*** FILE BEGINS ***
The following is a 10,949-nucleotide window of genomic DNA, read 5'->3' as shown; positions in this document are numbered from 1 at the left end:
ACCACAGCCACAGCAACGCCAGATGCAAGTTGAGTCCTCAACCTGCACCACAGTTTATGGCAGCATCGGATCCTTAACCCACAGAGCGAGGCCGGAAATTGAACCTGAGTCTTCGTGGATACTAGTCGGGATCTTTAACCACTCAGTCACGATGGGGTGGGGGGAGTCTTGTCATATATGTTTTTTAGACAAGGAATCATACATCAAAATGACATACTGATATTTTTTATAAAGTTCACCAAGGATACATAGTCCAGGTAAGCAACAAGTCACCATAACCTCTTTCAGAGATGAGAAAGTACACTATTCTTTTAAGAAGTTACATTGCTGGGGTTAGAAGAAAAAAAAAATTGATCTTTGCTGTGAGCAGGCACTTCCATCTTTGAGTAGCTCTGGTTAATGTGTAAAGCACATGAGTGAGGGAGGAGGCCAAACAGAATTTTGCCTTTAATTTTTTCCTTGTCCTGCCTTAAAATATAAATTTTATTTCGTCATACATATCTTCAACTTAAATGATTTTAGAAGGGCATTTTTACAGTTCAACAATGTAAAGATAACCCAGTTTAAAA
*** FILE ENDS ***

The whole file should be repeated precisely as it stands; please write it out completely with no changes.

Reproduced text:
The following is a 10,949-nucleotide window of genomic DNA, read 5'->3' as shown; positions in this document are numbered from 1 at the left end:
ACCACAGCCACAGCAACGCCAGATGCAAGTTGAGTCCTCAACCTGCACCACAGTTTATGGCAGCATCGGATCCTTAACCCACAGAGCGAGGCCGGAAATTGAACCTGAGTCTTCGTGGATACTAGTCGGGATCTTTAACCACTCAGTCACGATGGGGTGGGGGGAGTCTTGTCATATATGTTTTTTAGACAAGGAATCATACATCAAAATGACATACTGATATTTTTTATAAAGTTCACCAAGGATACATAGTCCAGGTAAGCAACAAGTCACCATAACCTCTTTCAGAGATGAGAAAGTACACTATTCTTTTAAGAAGTTACATTGCTGGGGTTAGAAGAAAAAAAAAATTGATCTTTGCTGTGAGCAGGCACTTCCATCTTTGAGTAGCTCTGGTTAATGTGTAAAGCACATGAGTGAGGGAGGAGGCCAAACAGAATTTTGCCTTTAATTTTTTCCTTGTCCTGCCTTAAAATATAAATTTTATTTCGTCATACATATCTTCAACTTAAATGATTTTAGAAGGGCATTTTTACAGTTCAACAATGTAAAGATAACCCAGTTTAAAA